Penang is a small but mighty state in northwestern Malaysia (see Figure 1), accounting for almost 30% of the country’s exports.1 Most of the goods exported from the state are electronics and electrical components.23 Upon arrival on the island of Penang, I was impressed by the efficient infrastructure and well-designed industrial parks, the largest of which is located adjacent to Penang’s international airport. More than 300 MNCs have operations in Penang today; driving through the industrial parks on my way to corporate meetings took me past the local operations of many of the world’s largest corporations.45 The low cost of labor, accommodative government policies, talented workforce, and reliable and well-designed infrastructure are compelling reasons for MNCs to set up operations in Penang.
The Bayan Lepas Industrial Park was created in the 1970s and has been a key driver in the economic development of the state of Penang. The manufacture of electronics and electrical components in this park is the main reason that Penang’s growth in economic output has been consistently higher than the national average for decades.6 Penang is developing another industrial park in the hopes of capitalizing on the trend of relocating manufacturing capacity outside of China. The Malaysian government hopes that this new park, Batu Kawan, will be the next growth driver for Penang.7 As Malaysia’s relative wage advantage in manufacturing has waned, as shown in Figure 2, the country seeks to move up the value chain and use business processes and resources to produce higher-margin products.
- Data for Malaysia as of December 2019.
- Data for China, Mexico, and Vietnam as of August 2019.
- Sources: Malaysia Department of Statistics, Statista, Seafarer.
The benefits of Penang’s new industrial parks are exciting to consider, especially the focus on higher-value manufacturing in Batu Kawan.8 However, a limiting factor for many of the Malaysian companies in the global technology supply chain is a heavy reliance on a small number of customers. One company I met in Penang received more than 70% of its revenues from a single customer and mainly from one key service. Another company I met derived more than 45% of its revenue from one customer. Customer concentration is arguably the main reason that the revenue base and market capitalizations of the Malaysian contract manufacturers remain small today. These companies are essentially captive to and/or heavily beholden to their largest customer, which is not an enviable position. Their inability to grow beyond a flagship customer is likely a limiting factor to their growth and long-term success. These are well-run companies, some with impressive margins and orderly balance sheets, but their roles as a meaningful part of the global technology supply chain depend on their ability to diversify their customer bases, and consequently, their revenue streams.Kate Jaquet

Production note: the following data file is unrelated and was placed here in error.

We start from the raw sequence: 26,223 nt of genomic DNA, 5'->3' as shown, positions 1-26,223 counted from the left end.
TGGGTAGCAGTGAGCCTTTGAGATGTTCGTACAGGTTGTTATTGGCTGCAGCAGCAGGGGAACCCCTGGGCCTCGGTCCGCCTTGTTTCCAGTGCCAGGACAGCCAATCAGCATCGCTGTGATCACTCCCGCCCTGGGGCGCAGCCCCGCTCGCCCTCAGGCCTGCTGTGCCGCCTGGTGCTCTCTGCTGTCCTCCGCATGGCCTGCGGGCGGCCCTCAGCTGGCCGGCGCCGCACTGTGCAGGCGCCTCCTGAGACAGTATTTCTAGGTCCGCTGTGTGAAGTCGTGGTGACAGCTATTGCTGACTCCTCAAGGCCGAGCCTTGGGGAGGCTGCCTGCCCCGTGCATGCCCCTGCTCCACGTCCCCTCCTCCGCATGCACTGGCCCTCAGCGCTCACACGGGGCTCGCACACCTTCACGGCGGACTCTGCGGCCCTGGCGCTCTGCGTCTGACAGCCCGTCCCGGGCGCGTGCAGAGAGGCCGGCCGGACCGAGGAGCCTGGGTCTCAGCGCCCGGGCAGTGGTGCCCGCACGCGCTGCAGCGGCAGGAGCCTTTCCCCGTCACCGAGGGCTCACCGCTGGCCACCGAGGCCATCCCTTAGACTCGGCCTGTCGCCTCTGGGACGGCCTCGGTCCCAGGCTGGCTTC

- The views and information discussed in this commentary are as of the date of publication, are subject to change, and may not reflect Seafarer’s current views. The views expressed represent an assessment of market conditions at a specific point in time, are opinions only and should not be relied upon as investment advice regarding a particular investment or markets in general. Such information does not constitute a recommendation to buy or sell specific securities or investment vehicles. It should not be assumed that any investment will be profitable or will equal the performance of the portfolios or any securities or any sectors mentioned herein. The subject matter contained herein has been derived from several sources believed to be reliable and accurate at the time of compilation. Seafarer does not accept any liability for losses either direct or consequential caused by the use of this information.
- The Malaysian state of Penang is small with an area of just 405 square miles. As a comparison, the state of Rhode Island has an area of 1,212 square miles. Source: Wikipedia.
- “Malaysia Department of Statistics,” Malaysia Department of Statistics, Data as of 20 January 2020.
- “Malaysia’s Digital Economy: A New Driver of Development,” World Bank, September 2018, page 9.
- “Invest Penang: Your Choice Location,” Data as of 20 January 2020.
- By way of example, Intel, Motorola, Plexus, Dell, Agilent, Seagate, Broadcom, Osram, AMD, Avago, Bosch, Clarion, Fairchild, AMD, and HP are all located in the Bayan Lepas Industrial Park, Penang’s largest industrial park, located adjacent to Penang’s international airport.
- “Higher Education in Regional and City Development: State of Penang, Malaysia,” OECD, 29 March 2011.
- “US Fortune 500 Company to set up facility in Penang,” The Star, 5 February 2020.
- Timothy Choy, “Can Batu Kawan Industrial Park be the Silicon Valley of the East?,” Penang Institute, 12 September 2018.